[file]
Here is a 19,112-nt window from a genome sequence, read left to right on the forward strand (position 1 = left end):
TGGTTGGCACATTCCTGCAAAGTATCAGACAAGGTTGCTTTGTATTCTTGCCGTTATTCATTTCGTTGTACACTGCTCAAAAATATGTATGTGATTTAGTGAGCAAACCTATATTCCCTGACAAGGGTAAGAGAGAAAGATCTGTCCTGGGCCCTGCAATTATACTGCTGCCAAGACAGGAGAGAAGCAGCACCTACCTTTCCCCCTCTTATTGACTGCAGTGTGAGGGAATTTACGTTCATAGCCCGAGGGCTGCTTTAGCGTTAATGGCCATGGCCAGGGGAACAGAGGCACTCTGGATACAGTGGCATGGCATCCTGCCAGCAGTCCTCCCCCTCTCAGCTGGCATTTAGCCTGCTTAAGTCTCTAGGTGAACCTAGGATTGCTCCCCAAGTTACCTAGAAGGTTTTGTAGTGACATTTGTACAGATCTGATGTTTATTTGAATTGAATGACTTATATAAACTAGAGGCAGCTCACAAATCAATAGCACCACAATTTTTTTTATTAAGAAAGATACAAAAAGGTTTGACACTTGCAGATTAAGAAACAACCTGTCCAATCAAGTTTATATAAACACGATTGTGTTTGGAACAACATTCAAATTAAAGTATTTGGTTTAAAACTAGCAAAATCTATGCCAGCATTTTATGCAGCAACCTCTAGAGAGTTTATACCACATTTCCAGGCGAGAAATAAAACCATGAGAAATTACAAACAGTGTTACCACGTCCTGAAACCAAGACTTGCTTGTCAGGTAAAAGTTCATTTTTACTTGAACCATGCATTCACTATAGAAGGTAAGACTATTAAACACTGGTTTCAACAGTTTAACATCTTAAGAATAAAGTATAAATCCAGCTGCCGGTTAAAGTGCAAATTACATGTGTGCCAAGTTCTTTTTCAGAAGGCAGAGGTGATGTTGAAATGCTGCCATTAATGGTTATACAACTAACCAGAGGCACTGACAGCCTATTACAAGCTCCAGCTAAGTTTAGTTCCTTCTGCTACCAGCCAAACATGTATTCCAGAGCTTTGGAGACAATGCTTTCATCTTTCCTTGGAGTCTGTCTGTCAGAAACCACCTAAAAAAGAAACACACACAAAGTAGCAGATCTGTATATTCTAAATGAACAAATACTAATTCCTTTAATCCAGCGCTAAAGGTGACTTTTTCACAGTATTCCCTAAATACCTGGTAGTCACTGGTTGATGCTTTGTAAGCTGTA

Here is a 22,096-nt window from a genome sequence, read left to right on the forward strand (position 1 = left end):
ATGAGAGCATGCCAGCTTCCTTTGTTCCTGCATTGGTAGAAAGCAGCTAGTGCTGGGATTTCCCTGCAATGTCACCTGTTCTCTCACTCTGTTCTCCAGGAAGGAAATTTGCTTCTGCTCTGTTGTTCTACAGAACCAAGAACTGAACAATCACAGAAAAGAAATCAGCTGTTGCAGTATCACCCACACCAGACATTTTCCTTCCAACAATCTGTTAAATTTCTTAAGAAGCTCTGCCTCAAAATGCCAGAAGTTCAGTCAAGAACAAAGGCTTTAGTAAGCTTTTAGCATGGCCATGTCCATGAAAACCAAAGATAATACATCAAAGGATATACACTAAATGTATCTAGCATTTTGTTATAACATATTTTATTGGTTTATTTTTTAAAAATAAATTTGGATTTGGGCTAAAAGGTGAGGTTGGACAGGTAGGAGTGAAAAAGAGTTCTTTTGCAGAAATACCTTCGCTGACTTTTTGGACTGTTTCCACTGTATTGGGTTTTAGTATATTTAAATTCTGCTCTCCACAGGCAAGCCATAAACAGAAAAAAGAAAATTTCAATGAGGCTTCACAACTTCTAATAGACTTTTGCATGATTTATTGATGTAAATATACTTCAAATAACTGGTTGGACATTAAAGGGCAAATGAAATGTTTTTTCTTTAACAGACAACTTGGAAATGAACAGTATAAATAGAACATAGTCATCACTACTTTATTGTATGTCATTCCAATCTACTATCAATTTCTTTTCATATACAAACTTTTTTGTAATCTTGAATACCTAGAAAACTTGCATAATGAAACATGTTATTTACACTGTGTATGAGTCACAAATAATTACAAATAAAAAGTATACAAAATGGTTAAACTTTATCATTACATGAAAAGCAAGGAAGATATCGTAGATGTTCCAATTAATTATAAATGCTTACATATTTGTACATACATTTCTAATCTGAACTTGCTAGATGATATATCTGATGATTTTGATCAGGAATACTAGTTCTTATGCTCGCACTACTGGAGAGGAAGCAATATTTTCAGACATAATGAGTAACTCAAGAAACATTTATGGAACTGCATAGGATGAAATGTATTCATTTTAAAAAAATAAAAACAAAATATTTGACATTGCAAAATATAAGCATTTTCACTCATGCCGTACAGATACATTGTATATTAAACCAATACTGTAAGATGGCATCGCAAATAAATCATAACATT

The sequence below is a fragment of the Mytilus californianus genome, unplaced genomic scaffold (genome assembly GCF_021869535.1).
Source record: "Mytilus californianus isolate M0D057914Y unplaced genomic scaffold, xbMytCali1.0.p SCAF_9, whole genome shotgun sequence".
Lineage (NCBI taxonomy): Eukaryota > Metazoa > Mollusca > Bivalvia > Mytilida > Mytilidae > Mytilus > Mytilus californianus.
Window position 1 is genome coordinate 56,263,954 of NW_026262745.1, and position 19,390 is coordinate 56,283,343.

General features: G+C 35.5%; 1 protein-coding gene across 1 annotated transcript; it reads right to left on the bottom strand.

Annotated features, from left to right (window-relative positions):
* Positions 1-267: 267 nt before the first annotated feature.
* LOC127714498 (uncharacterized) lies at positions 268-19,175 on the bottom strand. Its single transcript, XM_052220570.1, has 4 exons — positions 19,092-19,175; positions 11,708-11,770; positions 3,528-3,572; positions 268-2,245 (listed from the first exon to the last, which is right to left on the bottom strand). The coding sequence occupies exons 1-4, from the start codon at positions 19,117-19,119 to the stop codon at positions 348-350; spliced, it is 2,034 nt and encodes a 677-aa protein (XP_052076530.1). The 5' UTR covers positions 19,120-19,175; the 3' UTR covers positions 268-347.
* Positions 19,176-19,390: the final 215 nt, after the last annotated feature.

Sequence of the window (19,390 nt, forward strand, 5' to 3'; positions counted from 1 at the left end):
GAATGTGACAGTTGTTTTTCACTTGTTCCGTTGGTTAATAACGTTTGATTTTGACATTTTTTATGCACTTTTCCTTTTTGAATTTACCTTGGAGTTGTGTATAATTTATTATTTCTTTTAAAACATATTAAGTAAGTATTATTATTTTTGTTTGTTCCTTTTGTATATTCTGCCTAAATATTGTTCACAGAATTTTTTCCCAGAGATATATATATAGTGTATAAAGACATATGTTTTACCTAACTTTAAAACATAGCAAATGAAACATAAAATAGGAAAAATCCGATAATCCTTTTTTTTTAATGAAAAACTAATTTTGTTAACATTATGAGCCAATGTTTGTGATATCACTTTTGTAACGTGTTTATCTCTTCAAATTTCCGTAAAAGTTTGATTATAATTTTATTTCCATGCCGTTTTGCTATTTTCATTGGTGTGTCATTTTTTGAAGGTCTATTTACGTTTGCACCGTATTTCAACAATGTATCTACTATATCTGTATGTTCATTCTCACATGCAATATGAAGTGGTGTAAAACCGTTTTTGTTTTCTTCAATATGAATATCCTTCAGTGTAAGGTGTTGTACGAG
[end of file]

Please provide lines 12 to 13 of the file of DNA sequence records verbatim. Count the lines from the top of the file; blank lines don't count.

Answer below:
* LOC127714498 (uncharacterized) lies at positions 268-19,175 on the bottom strand. Its single transcript, XM_052220570.1, has 4 exons — positions 19,092-19,175; positions 11,708-11,770; positions 3,528-3,572; positions 268-2,245 (listed from the first exon to the last, which is right to left on the bottom strand). The coding sequence occupies exons 1-4, from the start codon at positions 19,117-19,119 to the stop codon at positions 348-350; spliced, it is 2,034 nt and encodes a 677-aa protein (XP_052076530.1). The 5' UTR covers positions 19,120-19,175; the 3' UTR covers positions 268-347.
* Positions 19,176-19,390: the final 215 nt, after the last annotated feature.